Differences in the way healthy and cognitively impaired individuals used their smartphones were enough to tell them apart.
How they did it: Apple researchers monitored the app usage of 113 adults between the ages of 60 and 75 over 12 weeks. Thirty-one of them had clinically diagnosed cognitive impairment; 82 were healthy. For every session—from the moment users unlocked their phones to the moment they locked them again—the researchers logged the sequences of apps used and categorized the sessions into different types. The data was used to train a machine-learning model.
The results: The model was able to distinguish healthy from cognitively impaired users roughly 80% of the time, or 30% more often than chance. The results also showed that the context in which apps were used was important to the model’s prediction. An app like Messages used alone, for example, was strongly associated with a healthy individual, but used together with Mail was more strongly associated with a cognitively impaired individual.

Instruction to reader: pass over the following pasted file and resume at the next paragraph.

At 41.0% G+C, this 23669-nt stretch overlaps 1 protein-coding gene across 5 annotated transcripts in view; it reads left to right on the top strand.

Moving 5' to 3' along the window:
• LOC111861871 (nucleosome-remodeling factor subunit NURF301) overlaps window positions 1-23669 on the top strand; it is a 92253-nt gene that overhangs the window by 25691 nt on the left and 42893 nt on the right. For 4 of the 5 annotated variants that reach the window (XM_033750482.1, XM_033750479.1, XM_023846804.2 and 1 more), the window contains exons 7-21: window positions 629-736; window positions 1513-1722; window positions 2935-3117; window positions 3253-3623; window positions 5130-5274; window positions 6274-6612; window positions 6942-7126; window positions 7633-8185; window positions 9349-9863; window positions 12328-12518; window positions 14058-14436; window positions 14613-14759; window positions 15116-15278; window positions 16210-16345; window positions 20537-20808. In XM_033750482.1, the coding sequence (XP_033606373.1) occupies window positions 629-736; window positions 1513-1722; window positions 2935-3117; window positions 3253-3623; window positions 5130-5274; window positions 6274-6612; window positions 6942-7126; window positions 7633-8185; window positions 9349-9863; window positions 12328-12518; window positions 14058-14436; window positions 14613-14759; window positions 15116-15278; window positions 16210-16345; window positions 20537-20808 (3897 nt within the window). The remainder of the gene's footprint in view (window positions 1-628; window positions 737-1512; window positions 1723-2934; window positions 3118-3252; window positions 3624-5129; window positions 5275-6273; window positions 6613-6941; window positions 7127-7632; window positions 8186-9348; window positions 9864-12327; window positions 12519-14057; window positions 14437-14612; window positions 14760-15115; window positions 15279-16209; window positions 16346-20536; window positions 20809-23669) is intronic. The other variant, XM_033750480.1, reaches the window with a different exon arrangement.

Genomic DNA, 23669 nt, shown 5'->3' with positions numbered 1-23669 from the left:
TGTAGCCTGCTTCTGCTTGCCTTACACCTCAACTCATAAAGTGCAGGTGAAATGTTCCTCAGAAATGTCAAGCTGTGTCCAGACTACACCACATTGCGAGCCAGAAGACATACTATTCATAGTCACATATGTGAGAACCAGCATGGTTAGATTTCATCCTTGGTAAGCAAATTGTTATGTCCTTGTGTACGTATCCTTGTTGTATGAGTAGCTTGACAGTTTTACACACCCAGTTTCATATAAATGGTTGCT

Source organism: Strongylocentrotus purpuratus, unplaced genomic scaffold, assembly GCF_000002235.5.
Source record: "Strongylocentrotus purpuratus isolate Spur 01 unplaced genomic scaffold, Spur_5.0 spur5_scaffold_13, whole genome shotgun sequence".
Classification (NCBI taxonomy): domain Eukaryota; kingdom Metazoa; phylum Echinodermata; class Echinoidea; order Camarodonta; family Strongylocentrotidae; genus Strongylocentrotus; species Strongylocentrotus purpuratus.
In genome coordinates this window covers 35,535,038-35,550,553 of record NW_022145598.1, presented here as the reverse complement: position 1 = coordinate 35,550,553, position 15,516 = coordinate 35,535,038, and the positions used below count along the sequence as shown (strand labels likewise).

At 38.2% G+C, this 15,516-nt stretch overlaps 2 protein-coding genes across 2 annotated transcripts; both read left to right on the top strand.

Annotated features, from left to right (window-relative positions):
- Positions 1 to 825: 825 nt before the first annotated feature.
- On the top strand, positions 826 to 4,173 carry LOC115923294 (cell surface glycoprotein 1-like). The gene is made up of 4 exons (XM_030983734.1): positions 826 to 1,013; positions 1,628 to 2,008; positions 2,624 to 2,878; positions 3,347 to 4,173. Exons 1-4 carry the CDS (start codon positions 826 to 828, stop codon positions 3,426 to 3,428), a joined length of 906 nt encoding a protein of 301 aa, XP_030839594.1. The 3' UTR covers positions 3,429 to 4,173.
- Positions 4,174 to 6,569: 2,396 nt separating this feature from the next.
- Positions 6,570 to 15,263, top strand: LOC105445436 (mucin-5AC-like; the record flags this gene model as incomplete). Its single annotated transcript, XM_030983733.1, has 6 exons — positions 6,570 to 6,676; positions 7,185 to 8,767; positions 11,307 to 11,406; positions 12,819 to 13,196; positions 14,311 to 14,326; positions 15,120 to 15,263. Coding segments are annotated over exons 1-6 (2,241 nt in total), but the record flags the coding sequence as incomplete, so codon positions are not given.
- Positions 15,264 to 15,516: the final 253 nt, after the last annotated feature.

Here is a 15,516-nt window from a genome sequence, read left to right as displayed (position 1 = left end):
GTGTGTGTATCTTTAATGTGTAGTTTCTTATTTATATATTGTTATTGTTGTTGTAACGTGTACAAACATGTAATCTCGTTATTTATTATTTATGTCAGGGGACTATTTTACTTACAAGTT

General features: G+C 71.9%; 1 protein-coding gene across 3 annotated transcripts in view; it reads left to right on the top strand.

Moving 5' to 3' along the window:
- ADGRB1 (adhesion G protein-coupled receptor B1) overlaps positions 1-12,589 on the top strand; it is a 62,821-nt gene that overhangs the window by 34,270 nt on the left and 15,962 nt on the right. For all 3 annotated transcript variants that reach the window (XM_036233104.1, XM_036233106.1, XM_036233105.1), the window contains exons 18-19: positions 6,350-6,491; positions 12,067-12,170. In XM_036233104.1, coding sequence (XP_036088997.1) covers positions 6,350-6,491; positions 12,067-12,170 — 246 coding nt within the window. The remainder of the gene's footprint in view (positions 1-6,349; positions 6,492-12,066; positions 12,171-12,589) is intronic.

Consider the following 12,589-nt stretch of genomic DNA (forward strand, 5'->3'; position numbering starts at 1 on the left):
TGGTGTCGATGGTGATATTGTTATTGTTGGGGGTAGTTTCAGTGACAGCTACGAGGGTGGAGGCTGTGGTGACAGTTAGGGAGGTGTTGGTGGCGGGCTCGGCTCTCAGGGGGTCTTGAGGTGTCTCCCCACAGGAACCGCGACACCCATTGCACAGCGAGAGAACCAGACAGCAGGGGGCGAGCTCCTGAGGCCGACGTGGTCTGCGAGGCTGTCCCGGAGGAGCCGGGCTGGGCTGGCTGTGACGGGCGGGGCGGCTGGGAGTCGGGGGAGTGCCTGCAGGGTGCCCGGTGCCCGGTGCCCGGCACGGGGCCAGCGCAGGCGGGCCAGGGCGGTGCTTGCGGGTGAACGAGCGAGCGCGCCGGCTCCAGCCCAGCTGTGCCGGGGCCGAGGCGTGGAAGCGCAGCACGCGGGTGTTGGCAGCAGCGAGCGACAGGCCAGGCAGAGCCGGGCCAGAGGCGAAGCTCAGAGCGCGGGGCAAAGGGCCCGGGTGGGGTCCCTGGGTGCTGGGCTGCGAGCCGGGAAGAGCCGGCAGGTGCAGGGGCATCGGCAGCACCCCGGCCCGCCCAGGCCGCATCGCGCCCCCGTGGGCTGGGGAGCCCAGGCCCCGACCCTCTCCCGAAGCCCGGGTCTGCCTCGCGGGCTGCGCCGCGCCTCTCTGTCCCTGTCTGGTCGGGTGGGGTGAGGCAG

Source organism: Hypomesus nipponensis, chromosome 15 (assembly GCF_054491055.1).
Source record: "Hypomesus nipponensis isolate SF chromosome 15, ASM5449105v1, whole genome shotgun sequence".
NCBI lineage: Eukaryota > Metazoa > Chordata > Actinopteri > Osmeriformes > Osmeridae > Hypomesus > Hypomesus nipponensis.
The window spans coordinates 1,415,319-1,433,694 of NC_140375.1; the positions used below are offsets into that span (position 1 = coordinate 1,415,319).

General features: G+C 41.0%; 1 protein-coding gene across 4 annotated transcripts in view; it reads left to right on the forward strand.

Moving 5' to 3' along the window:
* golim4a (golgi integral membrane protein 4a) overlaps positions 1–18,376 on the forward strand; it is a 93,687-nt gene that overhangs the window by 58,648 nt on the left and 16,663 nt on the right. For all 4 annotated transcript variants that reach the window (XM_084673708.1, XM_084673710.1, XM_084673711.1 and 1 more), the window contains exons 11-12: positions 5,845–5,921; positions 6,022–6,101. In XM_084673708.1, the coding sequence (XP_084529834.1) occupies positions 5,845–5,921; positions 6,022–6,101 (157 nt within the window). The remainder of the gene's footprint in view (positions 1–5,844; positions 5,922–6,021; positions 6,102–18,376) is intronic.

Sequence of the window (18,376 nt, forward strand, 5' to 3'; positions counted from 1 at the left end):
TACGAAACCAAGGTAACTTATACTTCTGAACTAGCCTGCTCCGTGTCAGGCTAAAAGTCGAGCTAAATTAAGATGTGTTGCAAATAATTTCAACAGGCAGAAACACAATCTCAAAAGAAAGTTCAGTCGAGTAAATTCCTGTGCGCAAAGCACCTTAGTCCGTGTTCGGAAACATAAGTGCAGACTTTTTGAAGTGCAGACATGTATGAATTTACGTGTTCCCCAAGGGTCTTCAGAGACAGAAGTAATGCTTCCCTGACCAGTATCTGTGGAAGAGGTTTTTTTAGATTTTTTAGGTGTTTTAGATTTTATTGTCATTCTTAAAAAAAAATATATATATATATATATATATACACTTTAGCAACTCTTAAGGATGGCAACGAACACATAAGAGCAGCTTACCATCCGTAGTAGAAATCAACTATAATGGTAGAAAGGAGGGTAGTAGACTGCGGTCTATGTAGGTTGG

Why it matters: Around 15% to 20% of people 65 and older suffer from mild cognitive impairment, which affects memory and thinking skills and increases the risk of developing Alzheimer’s. Early diagnosis and treatment could help reverse the symptoms.
Future work: Apple has been conducting similar studies for a while now, but it’s still unclear how they intend to apply the results. This study in particular has been conducted on a very limited number of users and considers simple statistics on app usage. The researchers hope to incorporate richer data into their analysis, including the order in which apps are used, the time of day, and the users’ movements.
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